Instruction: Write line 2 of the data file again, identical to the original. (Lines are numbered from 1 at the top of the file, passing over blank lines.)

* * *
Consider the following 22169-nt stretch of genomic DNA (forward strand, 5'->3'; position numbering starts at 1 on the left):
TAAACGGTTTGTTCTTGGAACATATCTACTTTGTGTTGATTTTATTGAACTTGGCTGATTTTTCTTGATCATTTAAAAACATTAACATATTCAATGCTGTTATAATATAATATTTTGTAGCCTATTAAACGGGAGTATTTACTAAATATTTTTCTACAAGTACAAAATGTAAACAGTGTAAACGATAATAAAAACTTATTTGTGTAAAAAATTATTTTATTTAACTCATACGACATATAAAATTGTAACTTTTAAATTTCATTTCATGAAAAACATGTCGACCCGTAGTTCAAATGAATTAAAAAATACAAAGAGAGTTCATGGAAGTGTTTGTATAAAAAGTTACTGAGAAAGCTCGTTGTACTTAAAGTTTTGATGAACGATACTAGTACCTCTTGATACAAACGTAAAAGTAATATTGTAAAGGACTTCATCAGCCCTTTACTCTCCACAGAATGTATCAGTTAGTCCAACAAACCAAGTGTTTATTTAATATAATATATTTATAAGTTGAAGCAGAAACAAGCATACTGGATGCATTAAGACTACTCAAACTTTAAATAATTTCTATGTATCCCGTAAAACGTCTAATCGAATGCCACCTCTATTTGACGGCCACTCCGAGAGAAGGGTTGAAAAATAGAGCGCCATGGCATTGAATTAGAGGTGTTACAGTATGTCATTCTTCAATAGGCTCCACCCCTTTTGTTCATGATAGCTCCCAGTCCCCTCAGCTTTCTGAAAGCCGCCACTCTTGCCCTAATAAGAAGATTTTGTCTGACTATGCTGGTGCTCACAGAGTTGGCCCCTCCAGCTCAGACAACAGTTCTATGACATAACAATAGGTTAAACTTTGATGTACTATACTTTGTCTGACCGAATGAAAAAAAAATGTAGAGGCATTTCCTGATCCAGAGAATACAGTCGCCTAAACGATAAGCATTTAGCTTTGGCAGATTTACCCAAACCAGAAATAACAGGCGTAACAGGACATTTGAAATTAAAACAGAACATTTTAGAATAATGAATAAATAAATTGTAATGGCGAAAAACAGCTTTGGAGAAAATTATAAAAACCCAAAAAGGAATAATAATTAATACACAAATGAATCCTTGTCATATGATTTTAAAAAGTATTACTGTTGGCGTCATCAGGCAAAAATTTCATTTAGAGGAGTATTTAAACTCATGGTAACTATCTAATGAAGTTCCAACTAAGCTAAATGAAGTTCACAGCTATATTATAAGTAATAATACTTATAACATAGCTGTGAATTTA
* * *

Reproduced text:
TAAACGGTTTGTTCTTGGAACATATCTACTTTGTGTTGATTTTATTGAACTTGGCTGATTTTTCTTGATCATTTAAAAACATTAACATATTCAATGCTGTTATAATATAATATTTTGTAGCCTATTAAACGGGAGTATTTACTAAATATTTTTCTACAAGTACAAAATGTAAACAGTGTAAACGATAATAAAAACTTATTTGTGTAAAAAATTATTTTATTTAACTCATACGACATATAAAATTGTAACTTTTAAATTTCATTTCATGAAAAACATGTCGACCCGTAGTTCAAATGAATTAAAAAATACAAAGAGAGTTCATGGAAGTGTTTGTATAAAAAGTTACTGAGAAAGCTCGTTGTACTTAAAGTTTTGATGAACGATACTAGTACCTCTTGATACAAACGTAAAAGTAATATTGTAAAGGACTTCATCAGCCCTTTACTCTCCACAGAATGTATCAGTTAGTCCAACAAACCAAGTGTTTATTTAATATAATATATTTATAAGTTGAAGCAGAAACAAGCATACTGGATGCATTAAGACTACTCAAACTTTAAATAATTTCTATGTATCCCGTAAAACGTCTAATCGAATGCCACCTCTATTTGACGGCCACTCCGAGAGAAGGGTTGAAAAATAGAGCGCCATGGCATTGAATTAGAGGTGTTACAGTATGTCATTCTTCAATAGGCTCCACCCCTTTTGTTCATGATAGCTCCCAGTCCCCTCAGCTTTCTGAAAGCCGCCACTCTTGCCCTAATAAGAAGATTTTGTCTGACTATGCTGGTGCTCACAGAGTTGGCCCCTCCAGCTCAGACAACAGTTCTATGACATAACAATAGGTTAAACTTTGATGTACTATACTTTGTCTGACCGAATGAAAAAAAAATGTAGAGGCATTTCCTGATCCAGAGAATACAGTCGCCTAAACGATAAGCATTTAGCTTTGGCAGATTTACCCAAACCAGAAATAACAGGCGTAACAGGACATTTGAAATTAAAACAGAACATTTTAGAATAATGAATAAATAAATTGTAATGGCGAAAAACAGCTTTGGAGAAAATTATAAAAACCCAAAAAGGAATAATAATTAATACACAAATGAATCCTTGTCATATGATTTTAAAAAGTATTACTGTTGGCGTCATCAGGCAAAAATTTCATTTAGAGGAGTATTTAAACTCATGGTAACTATCTAATGAAGTTCCAACTAAGCTAAATGAAGTTCACAGCTATATTATAAGTAATAATACTTATAACATAGCTGTGAATTTA